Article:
Slag glass, also known as marble glass or malachite, is a type of opaque, streaked pressed glass. Production of slag glass originated in late-19th-century England, where glass manufacturers are thought to have added slag from iron-smelting works to molten glass to create a range of effects—from tortoiseshell to marbling. Among other uses, slag glass was a popular material for lampshades.

One of the first glass foundries to produce slag glass (although it was not called that at the time) was the Gateshead, England, firm of Sowerby, which patented its recipe for purple malachite glass in 1878. Sold into the U.S. market as "blackberries and cream," this popular formula was followed by other malachite colors, including a lemon-yellow called Giallo, a drab green called Pomona, a blue malachite called Sorbini, and Sowerby’s famous Brown, which is very difficult to find today.

Since the process of making slag glass was shrouded in a certain amount of mystery, stories sprang up to try and account for the process behind the effects. For example, it was a good bet that Sowerby’s Blue Nugget color of 1883 was the result of adding cadmium to molten glass, but how to explain Gold Nugget? Stories soon spread that John George Sowerby, son of the company’s founder, was tossing gold sovereigns into batches of amber glass to create this dramatic hue.

In the United States, manufacturers such as Westmoreland and Akro Agate picked up on the techniques developed in England and produced their own versions of slag glass. As in England, one of the most popular applications for their pressed opaque glass was in lampshades. Wide bands of creamy colors allowed the light source in a lamp to fill a room with a soft ivory glow, while the purples and greens and reds pieced together in detailed leaded shades resulted in multi-colored illumination.

Just about anyone who was making lamps during the Art Nouveau period, from Tiffany to Roycroft to Steuben, might have used slag glass in their shades. But whether they did or not in a particular lamp is another matter. The problem is that today, "slag glass" is used rather casually by dealers and collectors alike to refer to almost any type of pressed opaque glass containing colored swirls or streaks. The key to determining if a piece of glass is "true" slag or just a handsome example of pressed glass is to look for glass that is obviously and richly marbled rather than simply colored or streaked.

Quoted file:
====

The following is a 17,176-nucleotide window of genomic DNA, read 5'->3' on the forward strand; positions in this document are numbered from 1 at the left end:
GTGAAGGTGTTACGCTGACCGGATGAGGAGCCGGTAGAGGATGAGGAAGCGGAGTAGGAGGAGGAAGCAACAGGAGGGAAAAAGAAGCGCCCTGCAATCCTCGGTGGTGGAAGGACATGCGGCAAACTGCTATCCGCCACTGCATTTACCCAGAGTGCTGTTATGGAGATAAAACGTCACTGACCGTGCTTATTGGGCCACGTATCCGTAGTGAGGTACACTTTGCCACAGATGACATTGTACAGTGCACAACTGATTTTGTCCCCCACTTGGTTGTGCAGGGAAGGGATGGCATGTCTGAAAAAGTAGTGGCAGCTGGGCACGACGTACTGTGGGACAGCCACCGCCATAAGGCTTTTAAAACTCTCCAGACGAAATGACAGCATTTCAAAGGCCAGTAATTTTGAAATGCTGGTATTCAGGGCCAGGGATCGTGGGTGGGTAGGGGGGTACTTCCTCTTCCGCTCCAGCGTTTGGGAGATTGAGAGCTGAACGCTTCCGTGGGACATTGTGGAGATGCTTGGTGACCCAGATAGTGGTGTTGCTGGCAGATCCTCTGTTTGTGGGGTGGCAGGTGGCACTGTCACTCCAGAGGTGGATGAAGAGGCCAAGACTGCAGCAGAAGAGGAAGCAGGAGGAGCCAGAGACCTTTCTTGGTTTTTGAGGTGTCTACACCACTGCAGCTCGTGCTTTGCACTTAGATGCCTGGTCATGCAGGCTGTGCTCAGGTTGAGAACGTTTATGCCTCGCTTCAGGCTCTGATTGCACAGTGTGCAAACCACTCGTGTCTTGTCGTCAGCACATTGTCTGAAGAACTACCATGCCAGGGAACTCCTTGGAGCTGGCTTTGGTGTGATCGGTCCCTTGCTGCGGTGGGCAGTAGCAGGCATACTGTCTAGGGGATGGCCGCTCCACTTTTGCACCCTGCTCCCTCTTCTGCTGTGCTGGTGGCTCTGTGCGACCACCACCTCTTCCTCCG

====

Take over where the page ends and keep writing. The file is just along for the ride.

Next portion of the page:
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Recent News: Slag Glass Lamps

Source: Google News

Signed 1929 cat drawing by Leonard T. Foujita will be sold at auction June ...
ArtfixDaily, May 27th

Lamps and lighting will feature an antique oil banquet lamp with etched hurricane shade and gold base, kerosene lamps, stained glass and slag glass lamps, a stained glass hanging fixture, and a floor lamp with painted shade. Antique clocks from the ...Read more

Modest auction sales can still pack a big punch
Tribune-Review, May 17th

Look for a warm glow in the lighting category, where a Pittsburgh-made slag-glass lamp should shine. A reverse-painted, embossed pirates-theme hanging light fixture sports buccaneer scenes on its four sides and fish swimming in the deep six on its bottom...Read more

The Louis Daniel Brodsky Collection of Art Nouveau
Maine Antique Digest, April 27th

Brodsky's buys were from major names in the genre. Purchased primarily in Europe, New York, and Chicago, the collection encompassed furniture, ceramics, silver, glass, posters, prints, art glass, and some jewelry. Some came from his home territory in...Read more

Scientists Convert Packing Peanuts Into Better Battery Parts
Huffington Post, March 23rd

"These initial laboratory-based coin cell batteries are already powering light emitting diodes (LEDs) and wristwatches," Pol told The Huffington Post in an email. "After scaling up the carbon-production process, we will be able to make larger-size...Read more

What's it Worth: pottery lamp base, cameo collection
Richmond.com, March 14th

I would like to know if it is worth anything before I give it away. — C.H.. ANSWER: This pottery lamp base probably once held a cloth or leaded-glass shade. Unfortunately, the original sockets have been replaced with inexpensive modern sockets, which...Read more

Advice From Dallas' Best Interior Designers
D Magazine, March 3rd

So we posed five questions to our winning designers that would shed a little more light on their tastes and preferences, how they work within a range of price points (which, we should point out, do not necessarily reflect realistic dollar amounts they...Read more

PUBLIC SALES: Feb. 15, 2015
LancasterOnline, February 13th

$1,100; step-back display cabinet, $1,018; Willard-style tall case clock, $990; Hepplewhite bow-front chest, $880; harvest drop-leaf table, $715; corner cupboard, $715; high-wheeled baby coach, $660; slag glass table lamp, $605; Shotwell gas pump...Read more

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The Plain Dealer - cleveland.com, November 6th

ANSWER: Pittsburgh Lamp, Brass & Glass Co. made your lamp around 1915. The hexagonal, intricately modeled base was used on a variety of styles made by the firm. 1825 is the model number. The marbleized, caramel-colored glass is known as "slag" ...Read more